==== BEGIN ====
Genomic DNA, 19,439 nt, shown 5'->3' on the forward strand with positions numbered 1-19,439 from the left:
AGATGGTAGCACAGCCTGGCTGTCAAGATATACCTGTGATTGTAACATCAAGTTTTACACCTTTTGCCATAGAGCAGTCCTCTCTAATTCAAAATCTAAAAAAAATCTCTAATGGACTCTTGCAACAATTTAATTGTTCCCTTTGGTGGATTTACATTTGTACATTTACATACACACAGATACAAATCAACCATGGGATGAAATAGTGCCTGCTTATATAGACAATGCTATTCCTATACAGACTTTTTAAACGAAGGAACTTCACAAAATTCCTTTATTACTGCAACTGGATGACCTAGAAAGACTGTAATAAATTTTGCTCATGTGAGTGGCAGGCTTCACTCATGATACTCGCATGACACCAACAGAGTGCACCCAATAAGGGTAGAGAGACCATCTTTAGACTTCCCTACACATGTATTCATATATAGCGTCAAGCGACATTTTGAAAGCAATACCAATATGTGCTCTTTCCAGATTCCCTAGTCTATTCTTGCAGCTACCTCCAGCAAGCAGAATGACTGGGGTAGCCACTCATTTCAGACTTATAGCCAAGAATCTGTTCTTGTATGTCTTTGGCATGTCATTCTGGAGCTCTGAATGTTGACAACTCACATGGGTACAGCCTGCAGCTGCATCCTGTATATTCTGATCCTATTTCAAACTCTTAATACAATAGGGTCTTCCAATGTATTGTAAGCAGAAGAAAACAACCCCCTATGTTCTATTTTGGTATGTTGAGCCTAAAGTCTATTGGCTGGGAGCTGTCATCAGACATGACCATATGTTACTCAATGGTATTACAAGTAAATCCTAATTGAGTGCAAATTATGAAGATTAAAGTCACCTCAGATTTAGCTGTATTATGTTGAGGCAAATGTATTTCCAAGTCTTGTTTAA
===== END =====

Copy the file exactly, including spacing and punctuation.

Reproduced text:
Genomic DNA, 19,439 nt, shown 5'->3' on the forward strand with positions numbered 1-19,439 from the left:
AGATGGTAGCACAGCCTGGCTGTCAAGATATACCTGTGATTGTAACATCAAGTTTTACACCTTTTGCCATAGAGCAGTCCTCTCTAATTCAAAATCTAAAAAAAATCTCTAATGGACTCTTGCAACAATTTAATTGTTCCCTTTGGTGGATTTACATTTGTACATTTACATACACACAGATACAAATCAACCATGGGATGAAATAGTGCCTGCTTATATAGACAATGCTATTCCTATACAGACTTTTTAAACGAAGGAACTTCACAAAATTCCTTTATTACTGCAACTGGATGACCTAGAAAGACTGTAATAAATTTTGCTCATGTGAGTGGCAGGCTTCACTCATGATACTCGCATGACACCAACAGAGTGCACCCAATAAGGGTAGAGAGACCATCTTTAGACTTCCCTACACATGTATTCATATATAGCGTCAAGCGACATTTTGAAAGCAATACCAATATGTGCTCTTTCCAGATTCCCTAGTCTATTCTTGCAGCTACCTCCAGCAAGCAGAATGACTGGGGTAGCCACTCATTTCAGACTTATAGCCAAGAATCTGTTCTTGTATGTCTTTGGCATGTCATTCTGGAGCTCTGAATGTTGACAACTCACATGGGTACAGCCTGCAGCTGCATCCTGTATATTCTGATCCTATTTCAAACTCTTAATACAATAGGGTCTTCCAATGTATTGTAAGCAGAAGAAAACAACCCCCTATGTTCTATTTTGGTATGTTGAGCCTAAAGTCTATTGGCTGGGAGCTGTCATCAGACATGACCATATGTTACTCAATGGTATTACAAGTAAATCCTAATTGAGTGCAAATTATGAAGATTAAAGTCACCTCAGATTTAGCTGTATTATGTTGAGGCAAATGTATTTCCAAGTCTTGTTTAA